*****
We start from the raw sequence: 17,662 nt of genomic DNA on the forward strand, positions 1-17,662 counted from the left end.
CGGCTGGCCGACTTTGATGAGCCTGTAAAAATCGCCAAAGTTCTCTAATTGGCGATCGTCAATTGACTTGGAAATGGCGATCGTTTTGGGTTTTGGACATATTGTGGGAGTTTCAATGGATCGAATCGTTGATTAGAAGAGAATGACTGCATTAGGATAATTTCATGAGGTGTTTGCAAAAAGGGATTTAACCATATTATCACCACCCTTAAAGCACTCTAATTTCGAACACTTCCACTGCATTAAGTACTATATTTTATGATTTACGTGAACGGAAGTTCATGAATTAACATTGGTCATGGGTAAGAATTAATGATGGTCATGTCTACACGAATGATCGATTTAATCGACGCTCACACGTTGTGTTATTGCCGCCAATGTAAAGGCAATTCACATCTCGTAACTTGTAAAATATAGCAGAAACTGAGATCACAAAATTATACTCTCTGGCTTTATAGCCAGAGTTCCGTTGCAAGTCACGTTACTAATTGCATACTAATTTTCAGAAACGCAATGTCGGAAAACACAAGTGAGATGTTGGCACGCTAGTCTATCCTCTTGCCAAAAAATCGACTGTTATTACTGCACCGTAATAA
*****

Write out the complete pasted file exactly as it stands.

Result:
We start from the raw sequence: 17,662 nt of genomic DNA on the forward strand, positions 1-17,662 counted from the left end.
CGGCTGGCCGACTTTGATGAGCCTGTAAAAATCGCCAAAGTTCTCTAATTGGCGATCGTCAATTGACTTGGAAATGGCGATCGTTTTGGGTTTTGGACATATTGTGGGAGTTTCAATGGATCGAATCGTTGATTAGAAGAGAATGACTGCATTAGGATAATTTCATGAGGTGTTTGCAAAAAGGGATTTAACCATATTATCACCACCCTTAAAGCACTCTAATTTCGAACACTTCCACTGCATTAAGTACTATATTTTATGATTTACGTGAACGGAAGTTCATGAATTAACATTGGTCATGGGTAAGAATTAATGATGGTCATGTCTACACGAATGATCGATTTAATCGACGCTCACACGTTGTGTTATTGCCGCCAATGTAAAGGCAATTCACATCTCGTAACTTGTAAAATATAGCAGAAACTGAGATCACAAAATTATACTCTCTGGCTTTATAGCCAGAGTTCCGTTGCAAGTCACGTTACTAATTGCATACTAATTTTCAGAAACGCAATGTCGGAAAACACAAGTGAGATGTTGGCACGCTAGTCTATCCTCTTGCCAAAAAATCGACTGTTATTACTGCACCGTAATAA